Now is a good time to induce our friends, not subscribers, tosubscribe for The American Missionary. With January a newvolume of the magazine begins. The price is only 50 cents. Thereading matter will be found interesting and profitable. Thereis a prejudice against missionary literature. It is unjust. Willour friends aid us by trying to destroy that prejudice? We cannotoffer premiums to induce formation of clubs. It is a missionarymagazine that we publish. We invite missionary effort to enlargeits paying circulation.


That word paying makes us think. We have a large number of lifemembers, to all of whom we send The Missionary free.We also send it to pastors and Sunday-school superintendents ofcontributing churches free. By so doing we do not mean to debarthem from the privilege of paying. Many of these, knowing that theywill receive the magazine anyway, put their subscription into theirannual donations. Better send the subscriptions separately. Itwould enable us, by entering the subscriptions upon our books wherethey belong, to lower the expense of publication. Of course, inthe result it is as broad as it is long. We have so much receiptsand so much expenses, but it is well to give credit where creditis due, and our magazine should have its credits acknowledged.[Pg 337]Where subscriptions are put in with the general contribution, theygo into the general treasury. They do not appear in the specificmagazine account, and we have no means of knowing exactly what themagazine costs the general treasury. It is very certain it costsno where near what we are obliged to report. We respectfully askthe attention of our friends to this point.


A pastor writes us: “If pastors would take a little painsto have The American Missionary sent to carefully selectedpersons in their communities, it would bring large returns, I amsure.” This is a very important statement, if true. We believe itis true. What have pastors to say about it? They are most earnestlyrequested to express their opinions. The question is open.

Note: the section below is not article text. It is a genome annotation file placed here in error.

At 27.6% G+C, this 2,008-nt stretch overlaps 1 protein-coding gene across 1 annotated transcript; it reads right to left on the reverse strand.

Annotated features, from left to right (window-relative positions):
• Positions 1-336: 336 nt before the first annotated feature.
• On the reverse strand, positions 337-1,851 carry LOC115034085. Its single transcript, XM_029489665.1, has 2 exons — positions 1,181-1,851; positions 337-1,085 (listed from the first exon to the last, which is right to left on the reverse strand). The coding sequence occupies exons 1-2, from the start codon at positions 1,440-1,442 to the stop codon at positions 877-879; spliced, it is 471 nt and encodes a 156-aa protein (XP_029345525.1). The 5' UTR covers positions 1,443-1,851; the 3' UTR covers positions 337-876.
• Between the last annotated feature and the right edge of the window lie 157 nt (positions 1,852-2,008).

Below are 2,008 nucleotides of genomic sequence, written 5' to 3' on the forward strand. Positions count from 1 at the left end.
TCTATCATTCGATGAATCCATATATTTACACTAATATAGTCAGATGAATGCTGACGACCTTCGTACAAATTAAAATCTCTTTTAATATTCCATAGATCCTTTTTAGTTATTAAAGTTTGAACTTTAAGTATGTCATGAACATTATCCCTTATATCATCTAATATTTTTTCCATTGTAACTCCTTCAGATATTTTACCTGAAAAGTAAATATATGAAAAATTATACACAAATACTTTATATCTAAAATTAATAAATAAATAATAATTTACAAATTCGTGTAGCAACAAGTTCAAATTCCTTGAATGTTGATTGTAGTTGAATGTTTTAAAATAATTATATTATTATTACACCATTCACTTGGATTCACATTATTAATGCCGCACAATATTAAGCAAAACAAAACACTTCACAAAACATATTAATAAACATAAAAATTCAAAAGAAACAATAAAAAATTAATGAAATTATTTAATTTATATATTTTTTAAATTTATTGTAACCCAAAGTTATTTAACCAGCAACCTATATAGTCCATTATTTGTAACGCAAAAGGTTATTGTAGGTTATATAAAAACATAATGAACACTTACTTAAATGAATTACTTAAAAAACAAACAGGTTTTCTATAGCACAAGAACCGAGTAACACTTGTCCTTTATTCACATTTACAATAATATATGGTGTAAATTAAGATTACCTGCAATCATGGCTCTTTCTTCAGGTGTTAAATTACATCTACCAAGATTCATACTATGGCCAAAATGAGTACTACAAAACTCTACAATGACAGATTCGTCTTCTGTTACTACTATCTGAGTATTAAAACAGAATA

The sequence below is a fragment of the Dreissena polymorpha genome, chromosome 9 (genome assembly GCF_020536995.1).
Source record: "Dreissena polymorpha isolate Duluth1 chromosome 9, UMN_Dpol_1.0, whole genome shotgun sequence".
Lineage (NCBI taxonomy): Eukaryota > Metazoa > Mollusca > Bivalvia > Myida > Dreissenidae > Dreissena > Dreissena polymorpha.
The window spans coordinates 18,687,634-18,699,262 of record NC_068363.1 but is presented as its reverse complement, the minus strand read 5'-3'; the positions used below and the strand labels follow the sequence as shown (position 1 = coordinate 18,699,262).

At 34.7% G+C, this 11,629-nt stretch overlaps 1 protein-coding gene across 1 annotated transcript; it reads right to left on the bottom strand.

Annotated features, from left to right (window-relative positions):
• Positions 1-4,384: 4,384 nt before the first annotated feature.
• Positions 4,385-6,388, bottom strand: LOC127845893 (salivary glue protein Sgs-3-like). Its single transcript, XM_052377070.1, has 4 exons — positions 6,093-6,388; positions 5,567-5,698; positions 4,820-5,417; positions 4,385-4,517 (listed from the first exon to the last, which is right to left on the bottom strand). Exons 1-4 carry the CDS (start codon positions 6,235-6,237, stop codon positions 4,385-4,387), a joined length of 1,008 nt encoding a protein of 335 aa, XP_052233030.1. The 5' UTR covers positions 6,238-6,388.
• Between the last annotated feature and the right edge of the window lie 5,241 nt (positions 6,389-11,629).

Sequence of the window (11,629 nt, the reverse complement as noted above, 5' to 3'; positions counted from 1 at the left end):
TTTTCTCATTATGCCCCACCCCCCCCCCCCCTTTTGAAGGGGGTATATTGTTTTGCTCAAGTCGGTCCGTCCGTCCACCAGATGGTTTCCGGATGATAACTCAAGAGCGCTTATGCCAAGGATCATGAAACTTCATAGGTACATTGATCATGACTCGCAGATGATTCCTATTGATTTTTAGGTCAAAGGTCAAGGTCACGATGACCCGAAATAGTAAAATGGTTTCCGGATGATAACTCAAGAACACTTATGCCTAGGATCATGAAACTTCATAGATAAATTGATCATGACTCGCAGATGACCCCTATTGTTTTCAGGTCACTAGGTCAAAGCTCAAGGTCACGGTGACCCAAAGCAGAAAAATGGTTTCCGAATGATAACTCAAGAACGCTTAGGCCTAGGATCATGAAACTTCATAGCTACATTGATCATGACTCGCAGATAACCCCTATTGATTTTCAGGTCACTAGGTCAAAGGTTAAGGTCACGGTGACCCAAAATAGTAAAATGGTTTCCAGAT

This is the way the editor of a colored religious paper in theSouth puts it to the ministers:

“If the Lord called you to preach, he also calls you to subscribefor our paper, so that you may be cut and qualified to preach. Itis just so, and you had better believe it. Send in your money.”

And then he goes for delinquents after this fashion:

“How can you call yourself honest while you are indebted for yourpaper? The Lord will not hold you guiltless unless you pay what youowe. Pay up! Pay up!! Pay up!!!”

We hasten to add, we were not thinking of subscriptions for TheAmerican Missionary when we made the above clippings.


The special attention of pastors is called to the resolutionpresented by the Committee on Secretary Powell’s paper andadopted by the Annual Meeting. Will they please see to it thatthis resolution is brought to the notice of the local conferenceswith which they are connected. Nothing goes in this world unlessthere are earnest souls behind it pushing. If that resolution istranslated into action by all the local conferences, it will bringthousands of dollars into our treasury.


The Georgia Legislature has adjourned